# Discussion 12: Programs as Data disc12.pdf

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# Scheme Programs as Data

All Scheme programs are made up of expressions. There are two types of expressions: primitive expressions and combinations.

• Primitive expression examples: `#f`, `1.7`, `+`
• Combinations examples: `(fact 10)`, `(/ 8 3)`, `(not #f)`

Scheme's built-in list data structure can be used to represent combinations.

• Example: `(list 'fact 10)` results in the combination `(fact 10)`.

## Quasiquotation

The normal quote `'` and the quasiquote ``` are both valid ways to quote an expression. However, the quasiquoted expression can be unquoted with the "unquote" `,` (represented by a comma). When a term in a quasiquoted expression is unquoted, the unquoted term is evaluated.

``````scm> (define a 5)
a
scm> (define b 3)
b
scm> `(* a b)
(* a b)
scm> `(* a ,b)
(* a 3)
scm> '(* a ,b)
(* a (unquote b))``````

### Q1: WWSD? Quasiquotation

``scm> '(1 x 3)``
``scm> (define x 2)``
``scm> `(1 x 3)``
``scm> `(1 ,x 3)``
``scm> '(1 ,x 3)``
``scm> `(,1 x 3)``
``scm> `,(+ 1 x 3)``
``scm> `(1 (,x) 3)``
``scm> `(1 ,(+ x 2) 3)``
``scm> (define y 3)``
``scm> `(x ,(* y x) y)``
``scm> `(1 ,(cons x (list y 4)) 5)``

## Eval Procedure

The `eval` procedure forces evaluation of a given expression in the current environment. Since a quote supresses evaluation, calling `eval` on a quoted expression `(quote expr)` will evaluate the expression `expr`.

``````scm> (define a '(1 2 3))
a
scm> (quote a) ; equivalently, 'a
a
scm> (eval 'a)
(1 2 3)``````

## Apply Procedure

When evaluating an expression, once the `operator` and `operands` have been fully evaluated, the operator is `apply`'d using the operands as arguments. This can also be done outside of the implicit context of evaluations using the `apply` procedure. The `apply` procedure applies a given `operator` to a list of `operands`.

``````scm> (apply + '(2 3))
5
scm> (apply (lambda (x) (* 2 x)) (list 1))
2``````

### Q2: WWSD? Eval and Apply

``scm> (define add-numbers '(+ 1 2))``
``scm> add-numbers``
``scm> (eval add-numbers)``
``scm> (apply + '(1 2)) ; Is this similar to the previous eval call?``
``scm> (define expr '(lambda (a b) (+ a b)))``
``scm> expr``
``scm> (define adder-func (eval expr))``
``scm> (apply adder-func '(1 2))``
``scm> (define make-list (cons 'list '(1 2 3)))``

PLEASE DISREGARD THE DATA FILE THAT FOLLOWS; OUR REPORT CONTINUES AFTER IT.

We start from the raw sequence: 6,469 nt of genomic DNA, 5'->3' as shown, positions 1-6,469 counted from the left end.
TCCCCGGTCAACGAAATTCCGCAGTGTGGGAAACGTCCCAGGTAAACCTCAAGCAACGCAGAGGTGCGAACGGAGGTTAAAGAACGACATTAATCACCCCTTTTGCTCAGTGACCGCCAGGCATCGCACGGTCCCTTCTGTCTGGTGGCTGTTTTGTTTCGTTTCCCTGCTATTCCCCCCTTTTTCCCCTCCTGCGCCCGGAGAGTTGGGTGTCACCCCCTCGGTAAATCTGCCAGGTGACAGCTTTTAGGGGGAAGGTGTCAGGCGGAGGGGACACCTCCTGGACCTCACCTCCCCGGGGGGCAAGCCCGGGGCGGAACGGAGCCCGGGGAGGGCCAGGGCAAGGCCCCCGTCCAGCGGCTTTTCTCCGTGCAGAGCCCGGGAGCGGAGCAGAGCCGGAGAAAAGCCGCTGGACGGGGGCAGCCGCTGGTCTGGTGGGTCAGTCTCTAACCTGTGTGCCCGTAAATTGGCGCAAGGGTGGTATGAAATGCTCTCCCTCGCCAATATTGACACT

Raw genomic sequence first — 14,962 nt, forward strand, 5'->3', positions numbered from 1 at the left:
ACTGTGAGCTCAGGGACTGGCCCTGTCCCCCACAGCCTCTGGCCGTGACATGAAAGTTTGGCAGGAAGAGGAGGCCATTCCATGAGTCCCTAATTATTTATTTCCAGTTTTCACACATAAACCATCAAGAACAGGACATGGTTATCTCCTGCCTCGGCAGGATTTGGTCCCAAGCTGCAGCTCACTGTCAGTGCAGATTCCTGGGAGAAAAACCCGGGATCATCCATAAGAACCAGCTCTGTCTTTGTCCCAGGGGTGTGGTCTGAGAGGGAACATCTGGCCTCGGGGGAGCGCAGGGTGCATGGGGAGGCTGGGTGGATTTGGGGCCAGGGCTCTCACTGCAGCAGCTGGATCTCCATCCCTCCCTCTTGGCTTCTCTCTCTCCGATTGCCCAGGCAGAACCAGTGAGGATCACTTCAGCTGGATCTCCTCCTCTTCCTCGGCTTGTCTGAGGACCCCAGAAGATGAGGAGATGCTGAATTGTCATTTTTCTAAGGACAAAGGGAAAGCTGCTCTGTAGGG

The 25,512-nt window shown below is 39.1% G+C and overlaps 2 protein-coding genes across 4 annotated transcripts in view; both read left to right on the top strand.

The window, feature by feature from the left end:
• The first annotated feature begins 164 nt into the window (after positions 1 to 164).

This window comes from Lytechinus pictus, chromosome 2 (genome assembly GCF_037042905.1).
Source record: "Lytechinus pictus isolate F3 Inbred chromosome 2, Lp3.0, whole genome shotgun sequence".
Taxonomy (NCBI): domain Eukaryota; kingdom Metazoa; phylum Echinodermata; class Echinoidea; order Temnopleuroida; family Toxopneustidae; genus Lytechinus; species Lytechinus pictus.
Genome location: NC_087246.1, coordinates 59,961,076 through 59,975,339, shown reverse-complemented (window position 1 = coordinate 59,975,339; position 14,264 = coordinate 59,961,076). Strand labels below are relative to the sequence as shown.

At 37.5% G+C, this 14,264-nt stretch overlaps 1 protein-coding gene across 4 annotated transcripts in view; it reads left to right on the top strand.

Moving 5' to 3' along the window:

``scm> make-list``
``scm> (eval make-list)``
``scm> (apply list '(1 2 3)) ; Is this similar to the previous eval call?``

### Q3: Geometric Sequence

Implement the procedure `geom`, which takes in a nonnegative integer `n` and a factor `f` that is an integer greater than 0. The procedure should create a program as a list that, when passed into the `eval` procedure, evaluates to the `n`th number of the geometric sequence that starts at 1 and has a factor of `f`. The sequence is zero-indexed.

For example, the geometric sequence starting at 2 is 1, 2, 4, 8, and so on. The expression `(geom 5 2)` returns a program as a list. When `eval` is called on that returned list, it should evaluate to the 5th number of the geometric sequence that has a factor of 2 (and starts at 1), which is 32.

Run in 61A Code

### Q4: Make Or

Implement `make-or`, which returns, as a list, a program that takes in two expressions and `or`'s them together (applying short-circuiting rules). However, do this without using the `or` special form. You may also assume the name `v1` doesn't appear anywhere outside this function. For a quick reminder on the short-circuiting rules for `or` take a look at slide 18 of Lecture 3 on Control.

The behavior of the `or` procedure is specified by the following doctests:

``````scm> (define or-program (make-or '(print 'bork) '(/ 1 0)))
or-program
scm> (eval or-program)
bork
scm> (eval (make-or '(= 1 0) '(+ 1 2)))
3``````
Run in 61A Code

### Q5: Make "Make Or"

The above code generates a program that evaluates an `or` expression without using any `or` statements. However, we can take it even one step further: let's create a program which generates `make-or`, the program you created which generates an `or` expression.

Implement `make-make-or`, a program which generates a program which, when `eval`'d, can be `apply`'d to make an `or` expression with differing varibles. You may find the code you wrote above to be useful.

Hint: recall that you want to construct a list that resembles the program. Do you know what this list would look like?

Run in 61A Code

Now, given this function, determine the outputs from the following expressions:

``scm> (make-make-or)``
``scm> (eval (make-make-or))``
``scm> (eval (eval (make-make-or)))``
``scm> (apply (eval (eval (make-make-or))) '(#t (/ 1 0)))``
``scm> (eval (apply (eval (eval (make-make-or))) '(#t (/ 1 0))))``